Unabashedly passionate, vigorously erudite, and mercilessly elliptical, Daney’s writing travels far and wide, covering Hollywood films, the new European cinema of his era, and film festivals around the globe, in articles that range from a few paragraphs to thousands upon thousands of words, testifying to a young writer under the spell of not just cinephilia but cinephagia. Taken together, sinuous rhythms and elevated abstractions unify fragments written years apart, with Daney’s incantatory powers and philosophical insights nearly taking precedence over, yet never entirely losing their grasp on, the films themselves. Daney’s finely wrought prose allows 21st-century readers a refreshed sense of what, to him, constituted auteur theory. The notion of the auteur has by now devolved into, at worst, a hackneyed laurel employed by hero-hungry misogynists, or, more usefully, a familiar scaffolding for film programmers. But reading Daney, one is reminded why one speaks of auteur theory, when one might as well speak instead of, say, peintre theory, or sculpteur theory, or danseur theory: Daney imagines the operations of a film as akin to linguistic ones. His analyses show directors playing with meanings and referentsutterances and enunciations, and he is most centrally fascinated by the ways in which cinema signifies through intervals—in the gaps between shots, between images and sounds, between actors and mise en scène—much as a literary critic might ponder the aporia that churns in the chasms between word and word, and between sign and signified.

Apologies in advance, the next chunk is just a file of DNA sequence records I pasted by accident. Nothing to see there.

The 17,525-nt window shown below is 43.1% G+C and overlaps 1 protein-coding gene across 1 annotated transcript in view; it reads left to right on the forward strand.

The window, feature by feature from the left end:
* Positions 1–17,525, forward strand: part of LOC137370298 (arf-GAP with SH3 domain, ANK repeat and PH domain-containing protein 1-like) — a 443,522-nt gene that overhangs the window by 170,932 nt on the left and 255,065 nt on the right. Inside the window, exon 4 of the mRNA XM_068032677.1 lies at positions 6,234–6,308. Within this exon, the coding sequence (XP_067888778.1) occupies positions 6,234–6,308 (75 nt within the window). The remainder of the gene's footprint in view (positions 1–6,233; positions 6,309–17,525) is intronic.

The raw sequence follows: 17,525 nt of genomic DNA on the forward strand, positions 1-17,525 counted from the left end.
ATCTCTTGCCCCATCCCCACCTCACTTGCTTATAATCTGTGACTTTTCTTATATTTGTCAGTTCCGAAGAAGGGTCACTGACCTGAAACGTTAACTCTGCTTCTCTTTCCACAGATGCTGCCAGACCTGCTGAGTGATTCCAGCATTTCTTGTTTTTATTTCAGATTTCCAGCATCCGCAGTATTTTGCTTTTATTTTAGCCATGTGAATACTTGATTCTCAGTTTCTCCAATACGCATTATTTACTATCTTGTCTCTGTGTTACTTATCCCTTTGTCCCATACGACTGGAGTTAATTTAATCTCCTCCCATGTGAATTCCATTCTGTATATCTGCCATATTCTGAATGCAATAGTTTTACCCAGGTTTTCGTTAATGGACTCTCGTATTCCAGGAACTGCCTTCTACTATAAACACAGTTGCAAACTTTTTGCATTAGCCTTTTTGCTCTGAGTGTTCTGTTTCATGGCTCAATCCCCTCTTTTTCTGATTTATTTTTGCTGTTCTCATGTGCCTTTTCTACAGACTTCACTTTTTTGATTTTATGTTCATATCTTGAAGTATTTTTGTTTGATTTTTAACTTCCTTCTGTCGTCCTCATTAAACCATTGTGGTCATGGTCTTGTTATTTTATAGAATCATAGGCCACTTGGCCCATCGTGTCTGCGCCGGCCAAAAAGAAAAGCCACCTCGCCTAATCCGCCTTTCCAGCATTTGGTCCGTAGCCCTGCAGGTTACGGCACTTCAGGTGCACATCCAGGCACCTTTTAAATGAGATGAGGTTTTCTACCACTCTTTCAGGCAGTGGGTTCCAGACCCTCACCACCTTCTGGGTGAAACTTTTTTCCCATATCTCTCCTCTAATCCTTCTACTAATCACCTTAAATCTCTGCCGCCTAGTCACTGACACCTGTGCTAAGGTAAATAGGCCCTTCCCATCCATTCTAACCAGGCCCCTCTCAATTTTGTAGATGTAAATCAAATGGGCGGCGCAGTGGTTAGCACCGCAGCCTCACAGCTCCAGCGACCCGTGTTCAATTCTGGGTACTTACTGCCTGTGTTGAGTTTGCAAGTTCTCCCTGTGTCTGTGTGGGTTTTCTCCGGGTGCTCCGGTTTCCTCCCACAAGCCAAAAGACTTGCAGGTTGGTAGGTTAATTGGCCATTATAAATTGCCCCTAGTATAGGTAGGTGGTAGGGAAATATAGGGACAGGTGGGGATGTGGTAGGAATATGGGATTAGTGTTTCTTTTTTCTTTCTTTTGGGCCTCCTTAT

During the period covered by The Cinema House, however, Daney did not consider his engagement with cinema as a mere language game. “Cinephilia is not only a particular relationship to cinema,” Daney stresses in a 1977 interview with Bill Krohn that opens the book; “it is a relationship to the world through cinema.” For Daney, the most central question of the ’60s and ’70s was that of militant cinema, an insistently liberatory filmmaking that could counter the ideological stranglehold held by the spectacle of official media. These films strive, he says, “to extract a popular essence of the masses and construct a lovable symbol of that essence.” They ask, most fundamentally, “what can an image do?” They are the films with which he falls most deeply in love, as with Harlan’s, or, above all, Jean-Luc Godard and Anne-Marie Miéville’s Here and Elsewhere (1976). “One tends to find one’s own doxa, imaged, in them, without seeking to explore that very deeply,” Daney says in a reflection on Hải Ninh’s The Little Girl of Hanoi (1974). “One is somewhat obligated to love these films transversally, as if despite themselves, when they are affected by a slight excess.” Such moments of fervent engagement with the politics of his own era are when this collection addresses our present moment most directly. Daney demonstrates that a critic’s role is not only to speak sincerely about cinema as it functions now, and what it means now, for the benefit of contemporary readers, but more importantly to speak to those readers who are yet to be born—like militant cinema itself, an impossible but necessary task. Too late, perhaps, but timely nonetheless.


Ed Halter is a writer and film programmer. He teaches as critic in residence at Bard College and is a founder of the venue Light Industry.



Source link

Leave a Comment